MSNBC Guest: You Don’t Have To Have a White Person To Have White Supremacy
HARRIS-PERRY: "It feels to me like part of what's happening here is -- when I say biking while black, we talked about walking while black, in the case in the Freddie gray watching the video and seeing and hearing his agony I keep wondering is there no benefit of a doubt given to a black person in public space. If that is true, if riding an expensive bike in black body inherently generates suspicion then that is the new Jim crow. That's what Jim crow was is that black bodies in public space are inherently suspicion."
BROWN: "Yes. I want to mention two things -- I think it's so ingrained that you don't have to have a white person around to have white supremacy play out."
HARRIS-PERRY: "Just pause for a second. What you just said there is going to be difficult for some folks to hear because the discourse of white supremacy can often mean academic discourse. But for ordinary people sitting at home may say did she call all white people racist. So tease that out a little bit."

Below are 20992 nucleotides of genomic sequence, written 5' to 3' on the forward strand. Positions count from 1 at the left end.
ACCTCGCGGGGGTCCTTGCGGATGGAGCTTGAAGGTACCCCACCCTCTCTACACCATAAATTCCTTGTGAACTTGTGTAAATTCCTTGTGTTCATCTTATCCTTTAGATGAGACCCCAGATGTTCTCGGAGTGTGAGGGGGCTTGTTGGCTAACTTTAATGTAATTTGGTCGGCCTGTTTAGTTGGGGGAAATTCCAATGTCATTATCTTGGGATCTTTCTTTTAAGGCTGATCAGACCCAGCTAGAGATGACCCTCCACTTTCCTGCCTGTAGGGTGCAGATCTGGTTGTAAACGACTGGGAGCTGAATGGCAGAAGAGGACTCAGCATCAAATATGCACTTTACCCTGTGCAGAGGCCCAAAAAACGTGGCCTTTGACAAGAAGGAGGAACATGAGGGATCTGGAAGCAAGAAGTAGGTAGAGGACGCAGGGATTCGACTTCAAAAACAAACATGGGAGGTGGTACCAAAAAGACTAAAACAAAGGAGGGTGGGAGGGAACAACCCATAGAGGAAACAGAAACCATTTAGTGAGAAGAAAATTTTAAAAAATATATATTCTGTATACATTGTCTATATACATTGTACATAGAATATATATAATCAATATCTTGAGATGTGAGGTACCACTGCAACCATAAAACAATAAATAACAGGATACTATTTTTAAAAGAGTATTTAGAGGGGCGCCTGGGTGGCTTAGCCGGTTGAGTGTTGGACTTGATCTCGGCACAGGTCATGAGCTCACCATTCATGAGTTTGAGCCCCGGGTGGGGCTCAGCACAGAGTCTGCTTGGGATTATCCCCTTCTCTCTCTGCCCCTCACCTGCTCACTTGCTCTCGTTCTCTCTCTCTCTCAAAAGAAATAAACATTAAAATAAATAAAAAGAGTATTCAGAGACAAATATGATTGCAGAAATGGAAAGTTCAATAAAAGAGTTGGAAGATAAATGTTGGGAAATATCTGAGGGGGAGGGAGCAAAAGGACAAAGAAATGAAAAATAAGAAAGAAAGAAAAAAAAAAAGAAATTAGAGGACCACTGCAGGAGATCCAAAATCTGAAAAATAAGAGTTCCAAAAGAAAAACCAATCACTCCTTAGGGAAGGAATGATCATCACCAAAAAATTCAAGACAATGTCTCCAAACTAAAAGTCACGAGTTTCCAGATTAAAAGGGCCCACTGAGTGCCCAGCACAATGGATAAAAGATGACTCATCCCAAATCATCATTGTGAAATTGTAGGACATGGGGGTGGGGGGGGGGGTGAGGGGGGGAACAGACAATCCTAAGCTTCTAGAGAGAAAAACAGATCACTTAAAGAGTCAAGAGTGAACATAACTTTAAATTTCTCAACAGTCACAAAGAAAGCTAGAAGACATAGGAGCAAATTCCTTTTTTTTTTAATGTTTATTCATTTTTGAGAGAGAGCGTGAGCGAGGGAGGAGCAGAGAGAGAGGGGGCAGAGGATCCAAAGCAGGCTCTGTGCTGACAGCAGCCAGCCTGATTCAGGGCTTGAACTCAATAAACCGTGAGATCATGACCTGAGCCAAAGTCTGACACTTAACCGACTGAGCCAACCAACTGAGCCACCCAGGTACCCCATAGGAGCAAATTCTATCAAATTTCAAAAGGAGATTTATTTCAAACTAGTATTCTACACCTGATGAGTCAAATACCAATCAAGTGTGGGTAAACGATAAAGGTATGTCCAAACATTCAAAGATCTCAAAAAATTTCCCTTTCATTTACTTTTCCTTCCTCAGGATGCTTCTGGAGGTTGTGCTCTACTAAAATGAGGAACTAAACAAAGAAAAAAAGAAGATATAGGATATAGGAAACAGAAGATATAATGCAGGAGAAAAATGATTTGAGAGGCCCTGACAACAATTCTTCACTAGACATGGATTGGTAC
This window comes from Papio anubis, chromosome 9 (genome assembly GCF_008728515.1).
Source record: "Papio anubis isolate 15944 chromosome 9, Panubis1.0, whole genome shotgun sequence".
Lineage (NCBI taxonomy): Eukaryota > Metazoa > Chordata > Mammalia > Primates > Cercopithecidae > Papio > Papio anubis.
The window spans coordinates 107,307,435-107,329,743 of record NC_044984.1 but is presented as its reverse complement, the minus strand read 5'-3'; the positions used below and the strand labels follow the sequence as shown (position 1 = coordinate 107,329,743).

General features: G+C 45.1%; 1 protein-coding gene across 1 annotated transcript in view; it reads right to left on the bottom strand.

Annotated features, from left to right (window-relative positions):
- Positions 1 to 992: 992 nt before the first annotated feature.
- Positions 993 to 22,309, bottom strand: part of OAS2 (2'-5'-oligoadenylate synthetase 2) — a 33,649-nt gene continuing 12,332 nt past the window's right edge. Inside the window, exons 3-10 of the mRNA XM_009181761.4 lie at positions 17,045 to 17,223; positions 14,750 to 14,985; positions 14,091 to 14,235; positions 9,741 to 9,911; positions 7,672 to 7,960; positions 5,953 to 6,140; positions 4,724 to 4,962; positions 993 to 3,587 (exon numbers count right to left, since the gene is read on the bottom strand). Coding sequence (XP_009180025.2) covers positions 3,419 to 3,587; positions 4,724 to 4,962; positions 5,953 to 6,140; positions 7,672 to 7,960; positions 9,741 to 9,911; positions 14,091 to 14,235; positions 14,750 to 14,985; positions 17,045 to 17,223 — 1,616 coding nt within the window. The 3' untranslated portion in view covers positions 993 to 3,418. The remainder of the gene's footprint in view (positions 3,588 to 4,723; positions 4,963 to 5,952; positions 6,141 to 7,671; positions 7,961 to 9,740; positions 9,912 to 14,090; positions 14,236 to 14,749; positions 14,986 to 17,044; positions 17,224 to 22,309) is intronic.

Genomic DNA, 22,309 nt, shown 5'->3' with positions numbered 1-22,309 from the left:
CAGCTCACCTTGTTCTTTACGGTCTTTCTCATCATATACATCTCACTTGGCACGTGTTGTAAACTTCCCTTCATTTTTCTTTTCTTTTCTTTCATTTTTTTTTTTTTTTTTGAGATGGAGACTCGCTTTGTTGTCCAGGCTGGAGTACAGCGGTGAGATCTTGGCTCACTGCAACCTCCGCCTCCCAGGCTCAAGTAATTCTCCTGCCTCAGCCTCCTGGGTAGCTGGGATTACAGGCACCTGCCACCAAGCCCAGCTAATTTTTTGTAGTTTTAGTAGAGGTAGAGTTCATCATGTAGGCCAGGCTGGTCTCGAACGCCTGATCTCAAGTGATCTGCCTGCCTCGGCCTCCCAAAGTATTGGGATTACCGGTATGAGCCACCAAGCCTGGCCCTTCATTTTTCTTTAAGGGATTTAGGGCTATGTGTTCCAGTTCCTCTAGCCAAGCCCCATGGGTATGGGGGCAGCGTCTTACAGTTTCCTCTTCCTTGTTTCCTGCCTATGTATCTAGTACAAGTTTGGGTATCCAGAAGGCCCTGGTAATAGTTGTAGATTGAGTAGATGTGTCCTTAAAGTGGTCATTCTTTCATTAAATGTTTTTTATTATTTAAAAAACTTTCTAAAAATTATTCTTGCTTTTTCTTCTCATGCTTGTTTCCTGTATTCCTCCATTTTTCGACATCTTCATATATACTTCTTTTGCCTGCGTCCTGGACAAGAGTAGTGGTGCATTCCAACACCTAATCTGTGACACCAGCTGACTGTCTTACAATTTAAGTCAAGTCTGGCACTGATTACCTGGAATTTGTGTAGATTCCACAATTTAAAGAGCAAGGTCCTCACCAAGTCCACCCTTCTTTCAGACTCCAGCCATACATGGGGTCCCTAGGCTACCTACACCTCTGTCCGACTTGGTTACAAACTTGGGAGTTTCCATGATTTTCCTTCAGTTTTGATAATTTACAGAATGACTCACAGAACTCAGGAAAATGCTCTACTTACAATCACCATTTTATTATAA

BROWN: "I will do my best."
HARRIS-PERRY: "I recognize that it's hard on a TV show."
BROWN: "With an institution like American policing that I believe is founded on anti-blackness, on slave patrols there are things so institutionally ingrained in terms of how we police communities that are anti-black. They may not say in the language that they'll stop and target black people but when you do this type of proactive policing much akined to stop and risk this effects black and brown and poor communities. This would be almost comical this story in Tampa if it wasn't so scary. You have 11 year olds, boys as young as 11 being stopped on their bikes in Tampa. This is introducing children to the criminal justice system at an early age."